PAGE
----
With a gasp, my body shot up. Taking deep breaths it first seemed like I was staring into nothing, but looking to my left and right I saw the plain fields of gold once again, and I was alone. Realizing that I had drifted off, my mind slowly went back into place. I blearily stood up, my left leg almost giving way, but I pushed all my strength to my other leg to keep myself standing. I dropped my head downward, taking a minute to collect myself as I took another deep breath in. I couldn't stand here. I couldn't stay here. I had to find a way out.

My body seemed drastically immobile, but I pushed, strived, and fought to endure the pain of this never-ending obstacle. My throat ached for some type of liquid. For an island I found it unbelievable that I couldn't see any water, but I knew that I had to go on without it. I pictured my family waiting for me at home with open arms and my friends ready to bring me into a group hug. I shook my head and lightly hit it twice as if to knock some sense into myself. From that I just knew… knew I had to live.

As soon as I thought that, I continued past the tiny speckles of gold dust, not feeling the heat of the sun anymore but the rush of determination to get off the island. It didn't matter how, just as long as I survived. Moments all too soon I saw the wave of the deep blue ocean riding up against the coast, and there among the glory of it all, stood a man three years older than me with a goofy grin on his face. "I knew I wouldn't get rid of you that easily!" he shouted across.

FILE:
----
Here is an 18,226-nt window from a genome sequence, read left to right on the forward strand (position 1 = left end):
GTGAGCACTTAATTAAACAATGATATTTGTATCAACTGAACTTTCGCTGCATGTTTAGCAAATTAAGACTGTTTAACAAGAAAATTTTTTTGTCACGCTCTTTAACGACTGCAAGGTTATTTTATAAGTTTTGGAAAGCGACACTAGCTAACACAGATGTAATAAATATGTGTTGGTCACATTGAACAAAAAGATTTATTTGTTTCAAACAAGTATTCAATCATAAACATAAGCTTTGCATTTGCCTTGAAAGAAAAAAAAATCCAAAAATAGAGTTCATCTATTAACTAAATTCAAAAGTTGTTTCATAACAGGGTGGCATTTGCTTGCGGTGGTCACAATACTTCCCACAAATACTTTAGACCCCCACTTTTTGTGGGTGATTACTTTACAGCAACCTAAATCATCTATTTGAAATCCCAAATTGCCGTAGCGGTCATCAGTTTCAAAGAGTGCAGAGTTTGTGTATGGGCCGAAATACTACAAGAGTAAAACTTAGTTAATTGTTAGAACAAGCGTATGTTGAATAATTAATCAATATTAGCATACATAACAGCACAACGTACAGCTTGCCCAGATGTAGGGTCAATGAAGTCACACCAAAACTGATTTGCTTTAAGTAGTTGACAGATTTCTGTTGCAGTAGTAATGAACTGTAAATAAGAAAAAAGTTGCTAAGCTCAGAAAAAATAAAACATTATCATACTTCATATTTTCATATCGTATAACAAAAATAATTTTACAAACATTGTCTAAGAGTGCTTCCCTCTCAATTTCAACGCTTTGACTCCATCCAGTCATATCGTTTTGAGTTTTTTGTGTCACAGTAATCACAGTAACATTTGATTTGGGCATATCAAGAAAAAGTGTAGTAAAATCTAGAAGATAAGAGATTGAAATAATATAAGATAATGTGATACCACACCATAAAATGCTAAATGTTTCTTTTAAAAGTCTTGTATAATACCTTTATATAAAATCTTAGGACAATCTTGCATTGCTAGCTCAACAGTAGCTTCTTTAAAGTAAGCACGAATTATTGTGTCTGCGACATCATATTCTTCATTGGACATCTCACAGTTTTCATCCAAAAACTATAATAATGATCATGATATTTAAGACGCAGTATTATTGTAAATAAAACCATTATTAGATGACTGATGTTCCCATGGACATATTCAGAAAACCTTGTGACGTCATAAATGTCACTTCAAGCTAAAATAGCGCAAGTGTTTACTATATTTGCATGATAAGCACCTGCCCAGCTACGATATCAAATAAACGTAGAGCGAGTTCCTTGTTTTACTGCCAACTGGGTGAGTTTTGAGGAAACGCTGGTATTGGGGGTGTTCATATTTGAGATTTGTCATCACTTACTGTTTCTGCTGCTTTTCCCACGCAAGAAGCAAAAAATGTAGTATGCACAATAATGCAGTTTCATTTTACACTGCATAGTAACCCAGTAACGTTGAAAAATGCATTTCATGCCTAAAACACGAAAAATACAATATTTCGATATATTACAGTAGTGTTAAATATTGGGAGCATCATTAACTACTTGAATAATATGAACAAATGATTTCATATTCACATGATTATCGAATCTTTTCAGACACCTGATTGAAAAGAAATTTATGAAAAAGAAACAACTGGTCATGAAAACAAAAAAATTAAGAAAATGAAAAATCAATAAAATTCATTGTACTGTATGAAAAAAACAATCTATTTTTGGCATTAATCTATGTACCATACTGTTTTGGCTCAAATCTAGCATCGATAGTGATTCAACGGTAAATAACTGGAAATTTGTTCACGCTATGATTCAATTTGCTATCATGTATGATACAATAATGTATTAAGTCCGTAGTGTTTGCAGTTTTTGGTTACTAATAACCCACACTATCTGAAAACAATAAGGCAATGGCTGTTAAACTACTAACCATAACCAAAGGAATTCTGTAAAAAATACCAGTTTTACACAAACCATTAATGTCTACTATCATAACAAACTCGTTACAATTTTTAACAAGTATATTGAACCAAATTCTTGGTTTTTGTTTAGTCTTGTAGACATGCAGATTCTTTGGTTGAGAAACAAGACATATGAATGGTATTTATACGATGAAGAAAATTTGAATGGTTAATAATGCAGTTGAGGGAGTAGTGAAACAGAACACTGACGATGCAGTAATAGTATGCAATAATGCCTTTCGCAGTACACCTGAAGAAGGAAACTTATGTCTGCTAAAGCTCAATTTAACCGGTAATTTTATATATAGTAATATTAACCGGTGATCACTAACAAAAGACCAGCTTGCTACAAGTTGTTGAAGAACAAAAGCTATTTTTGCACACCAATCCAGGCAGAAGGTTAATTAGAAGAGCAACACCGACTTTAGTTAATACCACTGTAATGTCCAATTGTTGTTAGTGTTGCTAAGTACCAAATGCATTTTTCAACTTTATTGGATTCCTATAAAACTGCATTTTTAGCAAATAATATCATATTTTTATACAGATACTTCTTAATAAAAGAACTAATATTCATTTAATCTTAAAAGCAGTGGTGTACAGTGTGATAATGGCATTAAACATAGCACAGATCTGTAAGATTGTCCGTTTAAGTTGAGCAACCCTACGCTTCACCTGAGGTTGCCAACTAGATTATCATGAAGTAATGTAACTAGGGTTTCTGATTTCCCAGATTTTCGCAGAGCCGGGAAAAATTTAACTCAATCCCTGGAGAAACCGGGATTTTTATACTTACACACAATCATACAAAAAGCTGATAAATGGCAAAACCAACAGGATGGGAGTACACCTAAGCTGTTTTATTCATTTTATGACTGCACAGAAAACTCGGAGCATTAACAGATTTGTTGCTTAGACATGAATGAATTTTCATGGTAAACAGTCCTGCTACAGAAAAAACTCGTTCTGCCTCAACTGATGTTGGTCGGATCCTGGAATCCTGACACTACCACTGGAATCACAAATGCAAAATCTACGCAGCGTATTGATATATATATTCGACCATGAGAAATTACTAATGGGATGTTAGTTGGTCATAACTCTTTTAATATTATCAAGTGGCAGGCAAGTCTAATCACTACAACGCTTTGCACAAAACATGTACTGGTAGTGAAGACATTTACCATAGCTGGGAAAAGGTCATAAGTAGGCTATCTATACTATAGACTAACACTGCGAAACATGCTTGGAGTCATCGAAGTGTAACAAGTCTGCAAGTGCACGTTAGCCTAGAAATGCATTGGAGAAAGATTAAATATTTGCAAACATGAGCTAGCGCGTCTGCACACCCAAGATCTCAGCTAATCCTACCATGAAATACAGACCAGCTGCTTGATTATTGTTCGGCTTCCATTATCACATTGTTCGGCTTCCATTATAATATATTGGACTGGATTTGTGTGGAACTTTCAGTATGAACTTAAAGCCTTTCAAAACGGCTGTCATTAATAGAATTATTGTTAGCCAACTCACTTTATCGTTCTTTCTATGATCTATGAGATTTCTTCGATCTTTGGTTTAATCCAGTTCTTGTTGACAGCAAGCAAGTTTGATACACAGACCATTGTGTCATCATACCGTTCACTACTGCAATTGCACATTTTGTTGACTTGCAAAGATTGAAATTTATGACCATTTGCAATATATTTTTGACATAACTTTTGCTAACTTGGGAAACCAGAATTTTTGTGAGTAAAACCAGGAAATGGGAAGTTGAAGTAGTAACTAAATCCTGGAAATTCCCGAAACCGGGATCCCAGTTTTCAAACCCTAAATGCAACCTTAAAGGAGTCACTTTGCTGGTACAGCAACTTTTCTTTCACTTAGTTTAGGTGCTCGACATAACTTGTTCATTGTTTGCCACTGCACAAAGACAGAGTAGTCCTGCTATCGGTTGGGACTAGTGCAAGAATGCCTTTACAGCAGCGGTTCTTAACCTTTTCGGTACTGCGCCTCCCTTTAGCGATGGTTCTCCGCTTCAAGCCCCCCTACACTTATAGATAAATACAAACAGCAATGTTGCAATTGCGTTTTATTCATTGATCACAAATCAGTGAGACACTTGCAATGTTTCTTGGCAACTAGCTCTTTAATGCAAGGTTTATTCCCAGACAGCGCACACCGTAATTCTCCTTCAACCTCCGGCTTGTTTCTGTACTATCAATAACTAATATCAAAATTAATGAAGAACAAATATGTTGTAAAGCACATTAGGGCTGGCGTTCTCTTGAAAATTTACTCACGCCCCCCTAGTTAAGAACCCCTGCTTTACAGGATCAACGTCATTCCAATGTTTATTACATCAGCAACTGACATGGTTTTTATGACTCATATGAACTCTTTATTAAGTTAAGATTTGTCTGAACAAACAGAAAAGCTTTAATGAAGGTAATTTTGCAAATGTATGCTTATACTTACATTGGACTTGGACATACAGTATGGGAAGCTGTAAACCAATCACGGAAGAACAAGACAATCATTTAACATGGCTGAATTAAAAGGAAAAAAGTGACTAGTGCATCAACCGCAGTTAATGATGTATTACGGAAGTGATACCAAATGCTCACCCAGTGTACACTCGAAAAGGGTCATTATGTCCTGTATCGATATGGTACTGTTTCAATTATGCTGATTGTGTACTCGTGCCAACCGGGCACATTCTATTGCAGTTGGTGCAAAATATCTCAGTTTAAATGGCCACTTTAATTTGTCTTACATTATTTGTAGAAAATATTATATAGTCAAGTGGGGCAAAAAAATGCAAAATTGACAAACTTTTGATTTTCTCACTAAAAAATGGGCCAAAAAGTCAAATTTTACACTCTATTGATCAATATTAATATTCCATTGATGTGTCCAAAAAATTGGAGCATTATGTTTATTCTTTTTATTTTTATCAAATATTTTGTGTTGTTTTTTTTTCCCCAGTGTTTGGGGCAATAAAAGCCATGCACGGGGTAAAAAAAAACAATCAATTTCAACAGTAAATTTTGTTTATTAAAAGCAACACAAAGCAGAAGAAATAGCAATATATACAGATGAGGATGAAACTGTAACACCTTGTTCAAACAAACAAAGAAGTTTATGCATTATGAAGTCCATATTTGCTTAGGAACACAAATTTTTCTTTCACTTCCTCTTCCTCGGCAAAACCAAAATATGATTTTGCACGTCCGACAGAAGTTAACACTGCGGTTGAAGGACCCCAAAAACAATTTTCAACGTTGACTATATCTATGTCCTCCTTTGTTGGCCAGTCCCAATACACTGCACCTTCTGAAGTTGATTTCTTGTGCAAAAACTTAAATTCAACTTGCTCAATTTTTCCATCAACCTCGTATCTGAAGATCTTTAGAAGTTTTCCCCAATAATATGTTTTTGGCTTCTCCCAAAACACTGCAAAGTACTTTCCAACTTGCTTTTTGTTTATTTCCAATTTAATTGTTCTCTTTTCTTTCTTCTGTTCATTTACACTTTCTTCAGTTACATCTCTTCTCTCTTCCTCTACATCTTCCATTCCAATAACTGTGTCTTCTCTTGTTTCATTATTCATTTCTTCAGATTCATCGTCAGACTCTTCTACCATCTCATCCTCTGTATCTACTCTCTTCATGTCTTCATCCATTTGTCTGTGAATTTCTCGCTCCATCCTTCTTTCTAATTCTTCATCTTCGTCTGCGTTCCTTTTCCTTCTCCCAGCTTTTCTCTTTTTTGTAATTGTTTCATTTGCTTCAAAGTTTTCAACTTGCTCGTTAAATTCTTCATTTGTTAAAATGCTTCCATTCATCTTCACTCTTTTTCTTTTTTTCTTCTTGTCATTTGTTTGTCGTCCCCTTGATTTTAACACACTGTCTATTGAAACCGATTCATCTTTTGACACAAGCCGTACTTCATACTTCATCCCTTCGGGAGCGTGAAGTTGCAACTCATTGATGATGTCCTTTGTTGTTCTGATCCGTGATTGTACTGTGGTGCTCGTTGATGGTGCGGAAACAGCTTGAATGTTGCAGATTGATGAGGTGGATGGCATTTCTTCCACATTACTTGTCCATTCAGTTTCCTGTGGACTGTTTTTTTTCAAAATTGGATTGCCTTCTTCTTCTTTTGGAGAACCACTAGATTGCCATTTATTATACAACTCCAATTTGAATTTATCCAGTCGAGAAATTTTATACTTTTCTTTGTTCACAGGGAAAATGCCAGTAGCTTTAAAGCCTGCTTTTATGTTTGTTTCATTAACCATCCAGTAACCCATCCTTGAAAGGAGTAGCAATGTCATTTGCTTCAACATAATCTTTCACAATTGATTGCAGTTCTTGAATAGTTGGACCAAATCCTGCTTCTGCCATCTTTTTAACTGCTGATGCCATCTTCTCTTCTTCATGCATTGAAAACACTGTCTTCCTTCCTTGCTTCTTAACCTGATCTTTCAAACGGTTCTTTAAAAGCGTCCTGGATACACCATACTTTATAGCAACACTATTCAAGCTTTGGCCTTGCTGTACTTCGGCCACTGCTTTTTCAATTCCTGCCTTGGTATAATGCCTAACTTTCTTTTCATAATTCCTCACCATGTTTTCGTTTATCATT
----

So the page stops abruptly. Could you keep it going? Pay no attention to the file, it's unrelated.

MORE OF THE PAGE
I stood still. Were my eyes deceiving me? Was this sight for real? Was it really him? Questions jumbled around, but I knew that I could finally get off the godforsaken island. I could only smile as I weakly walked forward to the white jet ahead. I could see him mutter something before running over to me. "You're so slow. What'd you do here?"

"Nothing really," I answered. "Just experienced that cross road between life and death you know."

"Well it's good to know that you were thinking about me." He held out a violet book, some of the cloth that originally covered its wooden frame torn away. As I fingered through it I noticed that some of the pages were wrinkled and some others completely missing. But when I got to the last page, he laughed. "Hey look! There's a picture of you and me at your 10th birthday party. Good times, good times…"

I didn't say anything; I just looked at the photo my brother and me. Then a smile of relief slowly spread across my face as he put an arm around my shoulder and led me forward. There was nothing left on the island as I watched the waves ride against the shore, but as I stepped onto the jet I heard a faint whisper from the wind, almost as if it were saying, "Live."